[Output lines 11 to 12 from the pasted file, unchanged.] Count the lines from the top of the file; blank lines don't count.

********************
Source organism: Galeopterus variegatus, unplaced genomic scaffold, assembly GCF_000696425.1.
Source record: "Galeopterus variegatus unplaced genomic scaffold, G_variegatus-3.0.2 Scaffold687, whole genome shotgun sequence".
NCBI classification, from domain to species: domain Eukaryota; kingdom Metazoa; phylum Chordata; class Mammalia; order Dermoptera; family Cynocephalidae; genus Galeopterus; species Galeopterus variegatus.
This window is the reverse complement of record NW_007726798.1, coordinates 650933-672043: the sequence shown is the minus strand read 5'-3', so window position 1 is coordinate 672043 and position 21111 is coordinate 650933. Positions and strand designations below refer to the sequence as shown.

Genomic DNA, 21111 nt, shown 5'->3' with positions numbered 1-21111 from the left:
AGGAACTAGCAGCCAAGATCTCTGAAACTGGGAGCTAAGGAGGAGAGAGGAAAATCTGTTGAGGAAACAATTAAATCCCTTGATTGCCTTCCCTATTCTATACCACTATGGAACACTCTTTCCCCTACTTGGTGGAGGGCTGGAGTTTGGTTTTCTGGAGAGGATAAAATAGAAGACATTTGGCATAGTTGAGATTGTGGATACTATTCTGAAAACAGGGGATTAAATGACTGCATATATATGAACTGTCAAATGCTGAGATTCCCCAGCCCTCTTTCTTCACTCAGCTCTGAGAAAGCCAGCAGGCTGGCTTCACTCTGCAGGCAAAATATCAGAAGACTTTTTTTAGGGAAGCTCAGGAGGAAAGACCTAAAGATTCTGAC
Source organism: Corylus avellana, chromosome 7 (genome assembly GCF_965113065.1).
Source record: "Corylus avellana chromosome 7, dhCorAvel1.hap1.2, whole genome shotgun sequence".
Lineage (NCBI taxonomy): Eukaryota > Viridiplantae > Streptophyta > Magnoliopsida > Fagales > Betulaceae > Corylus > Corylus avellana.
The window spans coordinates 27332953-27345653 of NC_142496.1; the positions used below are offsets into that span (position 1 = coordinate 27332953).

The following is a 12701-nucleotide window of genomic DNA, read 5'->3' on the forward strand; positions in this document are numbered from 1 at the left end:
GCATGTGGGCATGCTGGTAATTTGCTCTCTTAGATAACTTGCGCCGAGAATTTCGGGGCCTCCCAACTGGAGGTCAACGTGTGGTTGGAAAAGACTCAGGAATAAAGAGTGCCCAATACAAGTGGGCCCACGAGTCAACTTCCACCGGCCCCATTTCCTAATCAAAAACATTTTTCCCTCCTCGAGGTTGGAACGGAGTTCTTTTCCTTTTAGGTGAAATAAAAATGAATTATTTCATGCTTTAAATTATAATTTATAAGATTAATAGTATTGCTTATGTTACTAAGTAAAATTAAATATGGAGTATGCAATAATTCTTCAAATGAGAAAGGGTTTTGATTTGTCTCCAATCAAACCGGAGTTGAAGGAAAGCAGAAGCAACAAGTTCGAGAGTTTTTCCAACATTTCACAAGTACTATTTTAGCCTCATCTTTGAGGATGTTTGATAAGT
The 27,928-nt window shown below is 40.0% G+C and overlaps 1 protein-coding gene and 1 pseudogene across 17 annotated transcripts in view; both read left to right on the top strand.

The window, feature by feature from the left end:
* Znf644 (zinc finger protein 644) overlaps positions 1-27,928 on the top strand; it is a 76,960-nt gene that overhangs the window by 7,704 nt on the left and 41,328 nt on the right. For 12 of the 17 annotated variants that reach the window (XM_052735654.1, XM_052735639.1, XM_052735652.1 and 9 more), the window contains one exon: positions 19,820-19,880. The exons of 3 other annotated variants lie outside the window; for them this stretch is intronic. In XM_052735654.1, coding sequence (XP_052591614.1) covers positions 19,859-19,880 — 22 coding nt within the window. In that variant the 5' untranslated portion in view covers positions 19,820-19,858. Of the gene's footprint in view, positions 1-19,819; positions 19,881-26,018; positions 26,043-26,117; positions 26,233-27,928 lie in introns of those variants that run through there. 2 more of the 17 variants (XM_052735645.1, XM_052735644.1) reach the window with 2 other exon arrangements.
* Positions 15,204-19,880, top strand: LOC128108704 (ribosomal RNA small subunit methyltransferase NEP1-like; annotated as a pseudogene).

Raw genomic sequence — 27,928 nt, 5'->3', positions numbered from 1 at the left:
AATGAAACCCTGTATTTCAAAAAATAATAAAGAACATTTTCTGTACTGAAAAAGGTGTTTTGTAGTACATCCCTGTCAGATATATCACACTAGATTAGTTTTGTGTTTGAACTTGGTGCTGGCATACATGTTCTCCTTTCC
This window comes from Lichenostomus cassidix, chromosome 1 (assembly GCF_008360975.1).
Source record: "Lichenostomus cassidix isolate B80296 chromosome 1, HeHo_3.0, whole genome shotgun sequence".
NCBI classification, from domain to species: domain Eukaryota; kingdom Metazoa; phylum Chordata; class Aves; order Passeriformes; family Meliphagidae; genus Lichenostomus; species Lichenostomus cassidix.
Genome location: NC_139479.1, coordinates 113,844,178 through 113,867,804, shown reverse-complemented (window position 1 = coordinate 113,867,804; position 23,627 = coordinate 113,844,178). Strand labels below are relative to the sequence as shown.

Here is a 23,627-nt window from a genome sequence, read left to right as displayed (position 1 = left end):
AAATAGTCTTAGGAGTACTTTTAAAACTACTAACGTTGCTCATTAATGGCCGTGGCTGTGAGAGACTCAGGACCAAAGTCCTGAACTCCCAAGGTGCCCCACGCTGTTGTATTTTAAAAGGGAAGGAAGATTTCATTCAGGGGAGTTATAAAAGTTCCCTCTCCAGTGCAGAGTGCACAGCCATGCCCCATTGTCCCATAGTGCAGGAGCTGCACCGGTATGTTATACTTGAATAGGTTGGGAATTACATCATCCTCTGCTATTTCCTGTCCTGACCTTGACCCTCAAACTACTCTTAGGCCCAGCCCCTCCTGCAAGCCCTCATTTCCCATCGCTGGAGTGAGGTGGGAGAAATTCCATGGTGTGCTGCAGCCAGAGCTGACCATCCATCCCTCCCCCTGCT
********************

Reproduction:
The following is a 12701-nucleotide window of genomic DNA, read 5'->3' on the forward strand; positions in this document are numbered from 1 at the left end:
GCATGTGGGCATGCTGGTAATTTGCTCTCTTAGATAACTTGCGCCGAGAATTTCGGGGCCTCCCAACTGGAGGTCAACGTGTGGTTGGAAAAGACTCAGGAATAAAGAGTGCCCAATACAAGTGGGCCCACGAGTCAACTTCCACCGGCCCCATTTCCTAATCAAAAACATTTTTCCCTCCTCGAGGTTGGAACGGAGTTCTTTTCCTTTTAGGTGAAATAAAAATGAATTATTTCATGCTTTAAATTATAATTTATAAGATTAATAGTATTGCTTATGTTACTAAGTAAAATTAAATATGGAGTATGCAATAATTCTTCAAATGAGAAAGGGTTTTGATTTGTCTCCAATCAAACCGGAGTTGAAGGAAAGCAGAAGCAACAAGTTCGAGAGTTTTTCCAACATTTCACAAGTACTATTTTAGCCTCATCTTTGAGGATGTTTGATAAGT